As demand increased, the company moved to number 30 Sloane Street, an equally fashionable address and bought premises in Long Lane, Bermondsey.
Subsequently, premises at London's Earlsfield were acquired to cope with increased roasting and packing.
The Bermondsey premises were next door to a food merchants called John Gardiner (later Gardiner Merchant). Gardiner ran a food wholesaling business, restaurants - including the uber-chic Scott's seafood restaurant - and provided outdoor catering at events such as Wimbledon. They purchased their coffee from The Kenya Coffee Company.

After the war
After the Second World War, a Gardiner employee, Tom Kelly, persuaded the company to buy The Kenya Coffee Company. On completion of the deal, Tom Kelly was put in charge of the new business and he expanded the retail chain.
As well as selling coffee by mail order and from the Sloane Street premises, Kelly diversified into catering and opened coffee shops in the King's Road in Chelsea, Kingston, Wimbledon, Golders Green, Old Compton Street, Knightsbridge, Ealing and outside London in Cambridge, Glasgow, Leicester and Norwich.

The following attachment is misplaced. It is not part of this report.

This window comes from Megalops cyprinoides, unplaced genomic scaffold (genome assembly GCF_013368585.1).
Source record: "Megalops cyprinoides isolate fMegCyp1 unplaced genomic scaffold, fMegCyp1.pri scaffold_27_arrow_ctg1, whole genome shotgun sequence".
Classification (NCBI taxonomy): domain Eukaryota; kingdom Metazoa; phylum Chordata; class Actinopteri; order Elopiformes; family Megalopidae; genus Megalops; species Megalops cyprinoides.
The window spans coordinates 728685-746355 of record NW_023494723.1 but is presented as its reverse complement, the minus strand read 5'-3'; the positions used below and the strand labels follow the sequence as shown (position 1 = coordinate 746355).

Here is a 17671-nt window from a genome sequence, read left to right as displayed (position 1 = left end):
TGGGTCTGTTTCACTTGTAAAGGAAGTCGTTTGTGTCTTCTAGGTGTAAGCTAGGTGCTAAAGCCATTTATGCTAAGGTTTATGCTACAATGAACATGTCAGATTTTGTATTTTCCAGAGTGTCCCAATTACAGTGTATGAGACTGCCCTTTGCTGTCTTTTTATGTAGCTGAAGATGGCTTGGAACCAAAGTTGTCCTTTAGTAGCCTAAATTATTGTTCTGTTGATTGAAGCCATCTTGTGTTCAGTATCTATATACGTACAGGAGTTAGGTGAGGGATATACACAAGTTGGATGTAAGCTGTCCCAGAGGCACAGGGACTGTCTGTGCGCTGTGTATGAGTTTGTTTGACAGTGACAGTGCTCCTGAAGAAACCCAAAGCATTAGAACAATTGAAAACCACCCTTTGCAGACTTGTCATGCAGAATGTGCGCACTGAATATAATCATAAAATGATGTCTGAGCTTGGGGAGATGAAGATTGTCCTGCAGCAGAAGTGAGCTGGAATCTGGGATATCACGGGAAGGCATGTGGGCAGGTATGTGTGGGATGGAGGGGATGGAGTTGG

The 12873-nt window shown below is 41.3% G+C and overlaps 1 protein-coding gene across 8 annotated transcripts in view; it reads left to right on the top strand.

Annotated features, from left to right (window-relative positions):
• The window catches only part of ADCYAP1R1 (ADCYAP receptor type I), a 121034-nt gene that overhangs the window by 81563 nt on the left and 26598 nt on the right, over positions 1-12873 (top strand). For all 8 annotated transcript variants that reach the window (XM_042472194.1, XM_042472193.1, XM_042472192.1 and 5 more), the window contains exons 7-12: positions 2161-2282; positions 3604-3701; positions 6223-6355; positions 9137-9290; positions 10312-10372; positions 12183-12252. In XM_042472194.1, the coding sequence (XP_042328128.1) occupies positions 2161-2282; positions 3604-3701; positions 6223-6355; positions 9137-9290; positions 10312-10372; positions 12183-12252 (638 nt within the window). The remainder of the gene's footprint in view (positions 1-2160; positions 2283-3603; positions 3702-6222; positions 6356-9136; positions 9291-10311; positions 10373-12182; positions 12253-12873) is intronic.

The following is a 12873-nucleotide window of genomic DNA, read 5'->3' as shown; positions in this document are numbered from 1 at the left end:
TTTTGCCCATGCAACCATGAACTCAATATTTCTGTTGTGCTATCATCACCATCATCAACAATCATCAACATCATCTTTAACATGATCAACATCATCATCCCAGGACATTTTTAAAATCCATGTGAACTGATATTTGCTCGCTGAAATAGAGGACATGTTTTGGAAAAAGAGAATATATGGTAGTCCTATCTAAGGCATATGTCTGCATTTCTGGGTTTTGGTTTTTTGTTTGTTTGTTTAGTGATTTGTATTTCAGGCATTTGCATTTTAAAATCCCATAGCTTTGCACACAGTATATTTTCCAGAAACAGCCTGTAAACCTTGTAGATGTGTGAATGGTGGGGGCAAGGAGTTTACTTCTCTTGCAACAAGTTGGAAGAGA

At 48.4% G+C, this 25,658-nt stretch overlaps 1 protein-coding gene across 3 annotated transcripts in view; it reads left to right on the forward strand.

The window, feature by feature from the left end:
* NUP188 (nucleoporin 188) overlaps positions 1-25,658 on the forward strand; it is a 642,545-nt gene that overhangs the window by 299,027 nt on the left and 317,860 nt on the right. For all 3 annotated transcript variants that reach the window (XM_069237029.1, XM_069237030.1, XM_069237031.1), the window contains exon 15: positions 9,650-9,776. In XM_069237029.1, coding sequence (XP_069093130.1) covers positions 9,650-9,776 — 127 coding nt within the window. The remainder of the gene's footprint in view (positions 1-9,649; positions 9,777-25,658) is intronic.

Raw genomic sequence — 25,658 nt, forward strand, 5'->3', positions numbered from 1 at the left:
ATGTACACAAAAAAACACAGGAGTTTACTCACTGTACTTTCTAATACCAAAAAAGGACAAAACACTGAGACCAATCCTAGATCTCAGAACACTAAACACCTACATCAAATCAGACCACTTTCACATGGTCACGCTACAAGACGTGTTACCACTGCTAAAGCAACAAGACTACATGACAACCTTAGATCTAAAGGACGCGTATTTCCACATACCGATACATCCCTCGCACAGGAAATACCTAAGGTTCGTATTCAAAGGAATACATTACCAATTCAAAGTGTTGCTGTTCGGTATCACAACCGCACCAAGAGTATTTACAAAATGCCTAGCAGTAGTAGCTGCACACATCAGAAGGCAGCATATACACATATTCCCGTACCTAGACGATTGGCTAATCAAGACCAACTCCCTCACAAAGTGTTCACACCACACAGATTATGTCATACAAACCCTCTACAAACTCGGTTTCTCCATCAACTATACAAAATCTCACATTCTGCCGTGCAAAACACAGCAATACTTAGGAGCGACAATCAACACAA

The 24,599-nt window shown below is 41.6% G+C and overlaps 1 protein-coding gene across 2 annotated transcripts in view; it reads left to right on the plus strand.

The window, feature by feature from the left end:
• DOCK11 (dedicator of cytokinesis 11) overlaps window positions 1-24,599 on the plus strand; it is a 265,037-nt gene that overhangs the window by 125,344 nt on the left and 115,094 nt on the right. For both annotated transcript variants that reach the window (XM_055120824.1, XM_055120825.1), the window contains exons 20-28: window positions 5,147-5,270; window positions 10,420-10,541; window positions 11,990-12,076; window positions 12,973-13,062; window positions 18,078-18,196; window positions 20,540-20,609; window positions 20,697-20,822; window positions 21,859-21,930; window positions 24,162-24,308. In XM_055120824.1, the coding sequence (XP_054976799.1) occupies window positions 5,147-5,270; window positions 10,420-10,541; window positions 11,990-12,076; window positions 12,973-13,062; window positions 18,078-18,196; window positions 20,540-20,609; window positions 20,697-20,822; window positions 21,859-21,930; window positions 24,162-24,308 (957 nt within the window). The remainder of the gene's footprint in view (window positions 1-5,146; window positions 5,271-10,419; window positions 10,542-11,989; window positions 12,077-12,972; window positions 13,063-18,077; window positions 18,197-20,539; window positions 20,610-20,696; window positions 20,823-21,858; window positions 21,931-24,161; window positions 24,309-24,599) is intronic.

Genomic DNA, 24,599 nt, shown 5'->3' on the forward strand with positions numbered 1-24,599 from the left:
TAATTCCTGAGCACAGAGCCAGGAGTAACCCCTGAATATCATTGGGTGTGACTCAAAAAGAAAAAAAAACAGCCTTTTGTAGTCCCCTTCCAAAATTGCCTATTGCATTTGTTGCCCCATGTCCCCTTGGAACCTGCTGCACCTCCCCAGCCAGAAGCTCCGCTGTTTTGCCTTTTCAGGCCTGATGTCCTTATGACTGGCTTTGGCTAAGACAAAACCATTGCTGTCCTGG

The Kenya Coffee Company shops may well have been the first branded high street coffee shop chain in the UK!

Expansion in the swinging sixties
By the 1960s, The Kenya Coffee Company cafes were thriving - selling not only coffee but also cakes. The cakes were made in London and then shipped by road and rail to the various branches each night.
Tom Kelly also spotted the wider opportunity for espresso coffee - after acquiring the rights to sell Gaggia machines, the company began to supply these to other coffee bars.
During the 60s, the amount of beans that The Kenya Coffee Company bought from Kenya began to decrease substantially and the company name was changed to The Kenco Coffee Company to reflect this. In 1962, Kenco branded coffee was first served! The success of the company was noticed by larger corporations and it was taken over by the hotel group, Truste House, while roasting continued at the Earlsfield site.